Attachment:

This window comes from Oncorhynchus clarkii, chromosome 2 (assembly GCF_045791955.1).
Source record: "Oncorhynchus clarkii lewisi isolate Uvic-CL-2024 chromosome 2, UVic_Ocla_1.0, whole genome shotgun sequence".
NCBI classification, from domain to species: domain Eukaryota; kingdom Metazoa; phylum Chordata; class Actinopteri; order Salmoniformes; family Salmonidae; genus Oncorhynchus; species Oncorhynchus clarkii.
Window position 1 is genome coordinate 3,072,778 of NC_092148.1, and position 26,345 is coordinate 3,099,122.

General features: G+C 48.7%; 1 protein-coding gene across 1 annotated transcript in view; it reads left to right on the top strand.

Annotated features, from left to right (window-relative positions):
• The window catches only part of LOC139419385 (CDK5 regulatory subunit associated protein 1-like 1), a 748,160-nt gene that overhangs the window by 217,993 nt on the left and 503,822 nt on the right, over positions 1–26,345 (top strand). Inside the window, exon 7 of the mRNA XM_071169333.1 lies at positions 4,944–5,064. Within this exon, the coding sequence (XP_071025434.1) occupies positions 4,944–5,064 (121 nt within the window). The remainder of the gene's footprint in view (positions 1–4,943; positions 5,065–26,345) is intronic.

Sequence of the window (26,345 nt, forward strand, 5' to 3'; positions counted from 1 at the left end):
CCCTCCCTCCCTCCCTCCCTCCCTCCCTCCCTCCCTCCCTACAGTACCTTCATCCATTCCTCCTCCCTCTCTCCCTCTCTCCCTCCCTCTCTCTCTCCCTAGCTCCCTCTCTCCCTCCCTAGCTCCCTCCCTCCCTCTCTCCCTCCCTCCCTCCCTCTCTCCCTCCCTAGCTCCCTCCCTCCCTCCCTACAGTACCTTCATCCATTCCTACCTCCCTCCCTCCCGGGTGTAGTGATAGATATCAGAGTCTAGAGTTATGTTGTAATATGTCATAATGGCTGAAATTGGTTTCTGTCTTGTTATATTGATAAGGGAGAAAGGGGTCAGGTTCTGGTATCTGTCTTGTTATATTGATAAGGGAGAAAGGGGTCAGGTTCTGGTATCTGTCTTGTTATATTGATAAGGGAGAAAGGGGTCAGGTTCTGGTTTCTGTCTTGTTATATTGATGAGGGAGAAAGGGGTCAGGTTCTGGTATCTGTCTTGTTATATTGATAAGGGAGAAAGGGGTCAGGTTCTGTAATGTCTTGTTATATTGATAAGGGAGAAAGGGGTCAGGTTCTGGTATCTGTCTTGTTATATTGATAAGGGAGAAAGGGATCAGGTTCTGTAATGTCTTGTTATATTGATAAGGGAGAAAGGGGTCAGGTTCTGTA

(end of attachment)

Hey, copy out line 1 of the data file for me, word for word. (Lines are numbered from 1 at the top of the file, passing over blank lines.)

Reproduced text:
This window comes from Oncorhynchus clarkii, chromosome 2 (assembly GCF_045791955.1).